Exhibit 1-5: Survey of Business Reporters
A 1988 poll by a New York-based newsletter, Journalist and Financial Reporting, surveyed 151 business reporters from over 30 publications ranging from the Los Angeles Times, Washington Post, USA Today, New York Times and Chicago Tribune to Money, Fortune and Business Week. The survey found that newspaper and magazine business reporters are just as liberal as their colleagues covering politics.
54 percent identified themselves as Democrats, just nine percent as Republicans.
76 percent reported they opposed school prayer and 75 percent were against aid to the Contras, rebels fighting the Communist-backed Nicaraguan government. An overwhelming 86 percent favored abortion.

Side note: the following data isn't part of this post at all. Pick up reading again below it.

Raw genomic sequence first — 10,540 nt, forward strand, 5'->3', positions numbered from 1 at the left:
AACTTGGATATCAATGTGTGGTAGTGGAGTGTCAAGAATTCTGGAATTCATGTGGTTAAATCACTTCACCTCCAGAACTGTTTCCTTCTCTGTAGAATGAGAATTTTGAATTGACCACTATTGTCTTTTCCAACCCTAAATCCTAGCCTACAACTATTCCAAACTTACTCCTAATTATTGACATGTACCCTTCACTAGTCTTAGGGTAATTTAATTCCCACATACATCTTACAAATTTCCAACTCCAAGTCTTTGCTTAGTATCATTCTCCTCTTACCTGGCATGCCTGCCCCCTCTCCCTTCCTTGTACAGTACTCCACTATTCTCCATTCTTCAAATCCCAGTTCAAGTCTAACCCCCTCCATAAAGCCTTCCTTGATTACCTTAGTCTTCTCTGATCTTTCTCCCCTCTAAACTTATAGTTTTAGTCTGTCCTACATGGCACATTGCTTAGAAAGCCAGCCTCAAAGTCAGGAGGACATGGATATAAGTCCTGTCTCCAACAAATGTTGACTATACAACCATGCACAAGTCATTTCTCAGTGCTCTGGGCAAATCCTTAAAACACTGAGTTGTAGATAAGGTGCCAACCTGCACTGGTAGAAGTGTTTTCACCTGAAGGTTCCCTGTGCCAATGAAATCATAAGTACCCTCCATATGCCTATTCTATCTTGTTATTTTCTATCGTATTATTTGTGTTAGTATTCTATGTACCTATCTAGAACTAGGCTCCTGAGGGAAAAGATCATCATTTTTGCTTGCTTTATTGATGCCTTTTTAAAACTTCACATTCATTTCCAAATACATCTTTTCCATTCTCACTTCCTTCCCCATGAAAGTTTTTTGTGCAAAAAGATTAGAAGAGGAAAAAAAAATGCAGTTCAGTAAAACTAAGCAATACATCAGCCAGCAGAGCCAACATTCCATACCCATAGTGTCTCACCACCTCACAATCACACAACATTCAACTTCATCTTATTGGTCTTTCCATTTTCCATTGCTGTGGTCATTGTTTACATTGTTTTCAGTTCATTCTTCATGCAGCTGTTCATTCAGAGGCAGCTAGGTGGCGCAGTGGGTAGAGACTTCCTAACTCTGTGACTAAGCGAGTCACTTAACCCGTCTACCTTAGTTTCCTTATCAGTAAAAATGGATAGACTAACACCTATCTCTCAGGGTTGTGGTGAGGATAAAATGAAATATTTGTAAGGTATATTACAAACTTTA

More than half of the reporters, 52 percent, evaluated President Reagan's performance in office as 'poor' or 'below average.' Only 17 percent gave him an 'excellent' or 'good,' while 19 percent considered him 'average.' By way of comparison, Reagan's average approval rating among the public during 1988 was 53 percent positive, according to Gallup.
Asked who they wished to see elected President that year, 27 percent named liberal New York Governor Mario Cuomo (D), followed by Democratic Senators Bill Bradley (20%) and Paul Simon (9%). Senator Bob Dole was the most 'popular' Republican, garnering a piddling eight percent.
Rev. Pat Robertson, then a GOP candidate, topped the list — at 44 percent — of those the reporters would 'least like to see as President,' followed by 19 percent who named the eventual winner, George H. W. Bush.